JMW Turner’s paintings were accepted for their utmost quality from almost the instant he exhibited his first paintings to the wider public. His status is such in the present day that he is widely accepted as the quintessential English Painter, capturing beautiful scenes in a traditional style of Western European, such as those in Clare Hall and the West end of King’s College Chapel, Cambridge or Ingleborough from Chapel-Le-Dale.
Why then would he choose to change direction to such a degree as to invite criticism from the art community, creating artworks that had lost definition and ultimately looked less like the chosen subject, and more like a waking dream or a hallucination?
The Fighting Temeraire, tugged to her last berth to be broken up, (1838) is a small step in Turner’s new direction, and although the painting is still a thing of beauty, it is much more vague than his earlier examples. The boat is not in focus and we only see the narrow front, instead the star of the show is surely the immense space on the right where the sun creates its very own light show.
The most impacting aspect of Turner’s new technique comes from his newfound appreciation of German color theorist Goethe and his pseudo scientific text. In Theory of Colors (1810) Goethe expresses an opinion on almost each combination of color, including the effects of putting yellow above much deeper colors, as is seen in the setting sun in The Fighting Temeraire. The painting focuses on the three primary colors as the main color methodology; Turner is exploring the strengths of limiting his color palette to the most rudimentary colors, using just red, blue and yellow.
In the Slave Ship (1810) we see the next level of exploration of the technique where Turner begins to mix the three colors into a circle. According to scans of his paintings of this era he doesn’t follow any pencil markings, he instead puts great swathes of the primary colors onto the canvass and “smooshes” them across the canvass in a circular direction, finding fresh colors and moods from his base urges, as he swirls the colors into the back drop of the painting. The technique is most evident in his Light and Color (Goethe’s Theory) – The Morning after the Deluge – Moses Writing the Book of Genesis (1843), where the swirl of colors is laid bare; the only details we see are either stick figures or the barely visible form of Moses at the centre.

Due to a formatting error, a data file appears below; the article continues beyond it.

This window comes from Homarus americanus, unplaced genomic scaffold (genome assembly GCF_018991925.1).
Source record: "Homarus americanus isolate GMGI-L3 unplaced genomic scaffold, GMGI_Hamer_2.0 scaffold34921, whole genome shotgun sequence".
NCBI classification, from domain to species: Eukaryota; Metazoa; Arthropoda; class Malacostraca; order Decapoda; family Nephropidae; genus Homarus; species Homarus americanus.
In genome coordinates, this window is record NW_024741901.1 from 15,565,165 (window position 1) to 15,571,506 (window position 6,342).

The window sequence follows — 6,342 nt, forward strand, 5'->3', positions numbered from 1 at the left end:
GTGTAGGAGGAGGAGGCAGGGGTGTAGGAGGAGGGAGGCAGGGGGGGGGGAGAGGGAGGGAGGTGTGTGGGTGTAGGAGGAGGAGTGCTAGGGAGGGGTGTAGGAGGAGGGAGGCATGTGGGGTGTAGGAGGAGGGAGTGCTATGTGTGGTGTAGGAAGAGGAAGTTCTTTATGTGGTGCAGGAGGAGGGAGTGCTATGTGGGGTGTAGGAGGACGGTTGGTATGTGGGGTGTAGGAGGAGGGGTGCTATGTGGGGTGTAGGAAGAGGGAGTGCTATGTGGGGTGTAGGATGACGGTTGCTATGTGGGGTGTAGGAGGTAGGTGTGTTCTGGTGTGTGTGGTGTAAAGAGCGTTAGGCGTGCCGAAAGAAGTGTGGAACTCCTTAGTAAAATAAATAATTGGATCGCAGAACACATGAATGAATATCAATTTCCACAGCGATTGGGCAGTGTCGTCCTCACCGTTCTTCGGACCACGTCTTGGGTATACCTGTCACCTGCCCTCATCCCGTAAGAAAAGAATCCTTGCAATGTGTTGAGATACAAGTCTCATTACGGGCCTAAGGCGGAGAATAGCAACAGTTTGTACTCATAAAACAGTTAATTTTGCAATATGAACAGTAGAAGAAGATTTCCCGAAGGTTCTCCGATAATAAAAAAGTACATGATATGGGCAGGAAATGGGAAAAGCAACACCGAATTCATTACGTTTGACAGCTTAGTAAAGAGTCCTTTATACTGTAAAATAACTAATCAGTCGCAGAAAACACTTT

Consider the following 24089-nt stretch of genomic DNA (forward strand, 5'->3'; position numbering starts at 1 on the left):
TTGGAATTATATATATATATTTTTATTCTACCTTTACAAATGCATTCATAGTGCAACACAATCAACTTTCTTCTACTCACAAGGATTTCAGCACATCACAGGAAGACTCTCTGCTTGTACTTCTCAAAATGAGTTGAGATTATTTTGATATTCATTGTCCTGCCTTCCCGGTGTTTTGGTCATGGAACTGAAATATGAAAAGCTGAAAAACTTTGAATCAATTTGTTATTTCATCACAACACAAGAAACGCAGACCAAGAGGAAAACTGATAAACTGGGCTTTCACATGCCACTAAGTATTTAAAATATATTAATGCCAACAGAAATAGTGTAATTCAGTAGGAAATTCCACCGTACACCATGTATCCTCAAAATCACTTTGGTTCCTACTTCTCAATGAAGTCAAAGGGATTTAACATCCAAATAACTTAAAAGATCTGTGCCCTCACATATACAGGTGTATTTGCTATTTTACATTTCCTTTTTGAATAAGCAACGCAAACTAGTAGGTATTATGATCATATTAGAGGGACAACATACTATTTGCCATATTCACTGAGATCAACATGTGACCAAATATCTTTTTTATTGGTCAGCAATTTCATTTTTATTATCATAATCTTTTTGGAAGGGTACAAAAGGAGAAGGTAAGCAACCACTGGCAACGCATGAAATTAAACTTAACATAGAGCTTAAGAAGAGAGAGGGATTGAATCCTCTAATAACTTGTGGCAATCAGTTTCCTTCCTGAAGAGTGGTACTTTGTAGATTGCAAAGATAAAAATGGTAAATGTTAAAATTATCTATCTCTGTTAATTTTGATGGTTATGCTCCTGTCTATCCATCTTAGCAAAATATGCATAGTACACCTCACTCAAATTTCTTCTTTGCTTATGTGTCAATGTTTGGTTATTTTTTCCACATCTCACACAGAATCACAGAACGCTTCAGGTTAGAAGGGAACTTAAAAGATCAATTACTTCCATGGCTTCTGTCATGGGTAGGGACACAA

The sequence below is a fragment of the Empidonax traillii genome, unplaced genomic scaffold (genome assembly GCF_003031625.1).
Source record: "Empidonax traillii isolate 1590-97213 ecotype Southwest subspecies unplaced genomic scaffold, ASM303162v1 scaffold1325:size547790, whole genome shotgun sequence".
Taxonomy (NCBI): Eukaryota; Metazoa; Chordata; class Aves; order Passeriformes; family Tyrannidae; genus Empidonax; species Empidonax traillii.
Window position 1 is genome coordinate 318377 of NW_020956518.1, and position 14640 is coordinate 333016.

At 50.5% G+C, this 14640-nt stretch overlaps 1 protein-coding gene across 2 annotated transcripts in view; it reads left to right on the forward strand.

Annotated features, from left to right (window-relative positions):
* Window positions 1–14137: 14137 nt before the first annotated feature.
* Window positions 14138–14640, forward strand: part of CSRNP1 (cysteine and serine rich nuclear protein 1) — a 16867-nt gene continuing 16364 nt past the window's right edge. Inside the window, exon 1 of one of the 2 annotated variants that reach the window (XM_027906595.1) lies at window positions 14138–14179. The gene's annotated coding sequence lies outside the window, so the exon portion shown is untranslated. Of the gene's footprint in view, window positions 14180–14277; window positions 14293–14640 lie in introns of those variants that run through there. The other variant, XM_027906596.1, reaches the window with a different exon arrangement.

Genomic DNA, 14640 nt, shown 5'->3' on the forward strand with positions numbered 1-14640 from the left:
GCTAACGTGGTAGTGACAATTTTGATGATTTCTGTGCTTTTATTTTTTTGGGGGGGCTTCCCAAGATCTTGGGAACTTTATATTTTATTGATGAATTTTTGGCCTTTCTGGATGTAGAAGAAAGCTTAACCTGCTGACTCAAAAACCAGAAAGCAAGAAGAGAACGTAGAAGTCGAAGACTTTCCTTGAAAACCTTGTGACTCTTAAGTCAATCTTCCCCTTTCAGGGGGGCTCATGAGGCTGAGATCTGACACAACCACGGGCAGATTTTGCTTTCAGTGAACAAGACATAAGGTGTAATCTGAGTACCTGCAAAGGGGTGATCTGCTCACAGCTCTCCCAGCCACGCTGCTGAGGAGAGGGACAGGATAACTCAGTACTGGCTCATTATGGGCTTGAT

Compare this image with Monet’s Impression Sunrise (1872), painted almost thirty years later, and we see a similarity in the artist’s aims. The detail becomes secondary to the effects of the colors, instead a visual spectacle arrives at our eyes as a chord of color rather than an accurate representation of the scene.
The story of the slave ship Zong is hugely delicate and the fact that Turner finds the story of the slaves being pushed overboard so arresting is testament to the changing attitudes of the establishment at the time. By this point in history the idea of importing slaves from vulnerable foreign lands had become ever more detestable, the British wanted to be seen as the most forward thinking countries in their abolishment of slave trade. Though many countries continued to house slaves some time after, as it was only the trade that was taken away.
The painting does at least two things: it demonstrates a respect for the abhorrent subject matter as the sick and dying slaves are thrown overboard for their insurance money, but it also shows Turner’s facility to innovate in such a way that only enhances the narrative. We see the impressive but vague detail of the ship, a far off beautiful sunset – reminiscent of The Fighting Temeraire, the doomed submerged slaves and the beasts of the sea that attack them. Everything is set against an emotive and deep-colored backdrop that tells so much about the time of day as the sun sets on the men thrown overboard; the embedded emotion of the tragic narrative is a rich soup of technique and color.
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Spinning Colors: Turner’s Changes in Technique from Objects to Colors was first posted on October 14, 2019 at 4:47 am.
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